Apologies for not blogging more. After hiking 18 to 22 miles every day I can hardly stay awake once I get to camp. So today I did a short day. In hiker parlance they call it a ‘Nero’. Not a ‘Zero’ day where you don’t hike at all, but a Nero, or nearly zero. No specific definition – it’s up to each hiker to define what that means to him or her.
It wasn’t a Nero day a few days ago however. It was a long and tiring day and I had hoped to go farther but the trail was tough and progress was slow. After climbing rocks all day and making it through the infamous ‘Lemon Squeezer’ and scaling an 8′ cliff, my final challenge of the day was an aptly named AGONY GRIND. A steep, rocky descent that seemed to go on forever. A real knee breaker. The whole way down all I could think of was "Tortuga is the smart one".
But it finally did end and after 16 miles for the day I came to the Fingerboard Shelter on Fingerboard mountain. I’d heard from a passing hiker and seen comments online about a bear haunting this shelter. I would have gone on if I could but the next place to camp was five miles away and even if I’d had the energy I wouldn’t have made it before dark. I wouldn’t be alone here though – three other hikers were there: Frenchmen Stephan and his dad Jean Pierre (known as ‘The French Connection’) and ‘Juggles’, a local guy who thru hiked the AT a couple years ago and was just out for a day hike. Two more hikers would show up later. They all slept in the shelter, I set up my hammock about 150′ down the hill from the shelter.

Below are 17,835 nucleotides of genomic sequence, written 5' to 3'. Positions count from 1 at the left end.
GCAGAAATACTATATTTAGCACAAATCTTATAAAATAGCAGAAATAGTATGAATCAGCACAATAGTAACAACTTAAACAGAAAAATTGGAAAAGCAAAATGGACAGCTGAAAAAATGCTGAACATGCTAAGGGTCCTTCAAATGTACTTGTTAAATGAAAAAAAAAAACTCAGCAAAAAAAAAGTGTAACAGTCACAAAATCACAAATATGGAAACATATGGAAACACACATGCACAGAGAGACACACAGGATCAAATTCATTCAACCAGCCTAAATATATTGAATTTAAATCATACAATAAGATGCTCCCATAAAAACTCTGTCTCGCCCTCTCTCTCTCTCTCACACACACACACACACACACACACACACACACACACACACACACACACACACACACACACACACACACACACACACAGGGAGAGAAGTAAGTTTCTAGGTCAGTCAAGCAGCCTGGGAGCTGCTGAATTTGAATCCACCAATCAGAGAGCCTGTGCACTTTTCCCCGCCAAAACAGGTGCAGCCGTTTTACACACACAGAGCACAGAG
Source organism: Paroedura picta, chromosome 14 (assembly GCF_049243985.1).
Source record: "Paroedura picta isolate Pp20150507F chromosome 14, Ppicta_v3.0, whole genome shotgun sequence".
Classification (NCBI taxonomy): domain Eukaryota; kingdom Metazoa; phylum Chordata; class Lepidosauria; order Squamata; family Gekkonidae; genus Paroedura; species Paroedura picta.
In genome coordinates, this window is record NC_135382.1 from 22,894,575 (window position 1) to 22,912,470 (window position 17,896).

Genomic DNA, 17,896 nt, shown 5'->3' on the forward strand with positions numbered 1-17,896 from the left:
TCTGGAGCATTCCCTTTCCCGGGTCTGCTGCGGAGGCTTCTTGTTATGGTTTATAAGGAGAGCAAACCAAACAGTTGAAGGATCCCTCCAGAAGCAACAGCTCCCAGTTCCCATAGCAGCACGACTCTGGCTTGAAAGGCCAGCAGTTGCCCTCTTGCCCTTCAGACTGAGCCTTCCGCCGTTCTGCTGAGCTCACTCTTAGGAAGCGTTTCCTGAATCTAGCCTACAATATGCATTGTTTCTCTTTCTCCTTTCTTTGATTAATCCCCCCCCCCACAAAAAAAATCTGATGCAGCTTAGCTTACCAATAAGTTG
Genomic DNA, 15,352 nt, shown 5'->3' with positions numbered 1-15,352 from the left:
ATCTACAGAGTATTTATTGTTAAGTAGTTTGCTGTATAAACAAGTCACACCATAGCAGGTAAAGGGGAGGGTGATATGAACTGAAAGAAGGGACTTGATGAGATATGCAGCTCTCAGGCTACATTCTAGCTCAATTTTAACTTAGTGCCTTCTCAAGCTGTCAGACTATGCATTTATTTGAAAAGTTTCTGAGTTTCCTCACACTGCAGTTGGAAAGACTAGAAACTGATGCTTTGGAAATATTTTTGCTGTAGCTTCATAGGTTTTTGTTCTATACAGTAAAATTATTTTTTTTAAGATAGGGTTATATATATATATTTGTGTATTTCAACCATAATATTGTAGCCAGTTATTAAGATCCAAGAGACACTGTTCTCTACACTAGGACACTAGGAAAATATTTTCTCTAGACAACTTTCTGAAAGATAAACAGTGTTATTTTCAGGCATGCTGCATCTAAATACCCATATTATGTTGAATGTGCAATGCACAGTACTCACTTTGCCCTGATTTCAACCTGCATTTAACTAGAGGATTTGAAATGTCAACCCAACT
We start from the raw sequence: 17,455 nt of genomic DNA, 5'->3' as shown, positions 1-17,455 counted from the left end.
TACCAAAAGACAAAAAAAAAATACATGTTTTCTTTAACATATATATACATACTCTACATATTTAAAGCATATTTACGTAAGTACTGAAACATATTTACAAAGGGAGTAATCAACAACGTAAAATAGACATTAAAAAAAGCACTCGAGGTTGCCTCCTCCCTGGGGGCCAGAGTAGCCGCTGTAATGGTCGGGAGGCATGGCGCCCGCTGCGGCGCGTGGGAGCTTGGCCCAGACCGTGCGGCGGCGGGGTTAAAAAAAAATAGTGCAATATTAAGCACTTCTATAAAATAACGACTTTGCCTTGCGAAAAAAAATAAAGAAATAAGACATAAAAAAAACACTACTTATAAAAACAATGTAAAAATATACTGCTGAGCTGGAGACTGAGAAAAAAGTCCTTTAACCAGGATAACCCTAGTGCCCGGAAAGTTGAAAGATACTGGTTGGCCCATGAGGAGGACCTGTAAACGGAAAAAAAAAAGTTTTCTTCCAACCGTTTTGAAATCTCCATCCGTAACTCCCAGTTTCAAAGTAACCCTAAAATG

After I set up the hammock I returned to the shelter to prepare my dinner (dehydrated scrambled eggs and sausage). As the water starts to boil I’m the first to see him about 50 feet away. He’s got one eye on us but he is making a beeline for my unoccupied campsite. The hammock and tarp were set up but I had brought my pack and food bag with me to the shelter. So he snooped around a little but didn’t find anything interesting there. We watched and took pictures.
He then headed for the shelter where we were. He was very wary of us but keenly interested also. You could tell others may have tossed him food and he was hoping for more. Or maybe the hikers had run off at his presence and left their food for him to rummage through. We held our ground, watching in awe of this great beast, and he stayed 30′ from us. He even laid down and took a nap behind the shelter. For a while. We watched and took pictures.
As my dinner was nearly ready I spied him again – he had come up next to the shelter about 15′ from me. Too close! I gave him my loudest and meanest sounding "Get out if here, bear!" And he scurried off into the woods. It was scary that he would be so brazen to get that close but was also a good sign that he would quickly back off if yelled at.
He didn’t go far though. Soon enough he was back at my campsite checking out what little stuff I had left there. My SPOT locator was there – he tasted it and punctured the plastic baggie it was in. He checked out my hiking poles, leaving nice tooth prints in the grips. He played with the strings of my rain fly and checked out the straps holding up my hammock but didn’t harm anything. Then he pooped and left. We watched and took pictures.
We all hung our food bags in the trees, according to protocol and went to bed. There were pieces of pipe around from a scaffold that must have been needed to replace the roof on the shelter. I grabbed a pipe on my way back to my campsite.
An hour or so later I hear the guys stirring up in the shelter. The bear had returned and they were yelling and making noise to scare him off. Then they shout to me that he is headed my way. I don’t see him at first and he is incredibly silent. I finally get my headlamp on him – he is 10′ away. I grab the pipe and bang it on a rock and again yell at him. Again he quickly scurries away.
He doesn’t return the rest of the night. That we know of.
Onward and northward,
Miles hiked today: 6
AT miles completed: 554
AT miles to go: 1635
Average miles per day: 15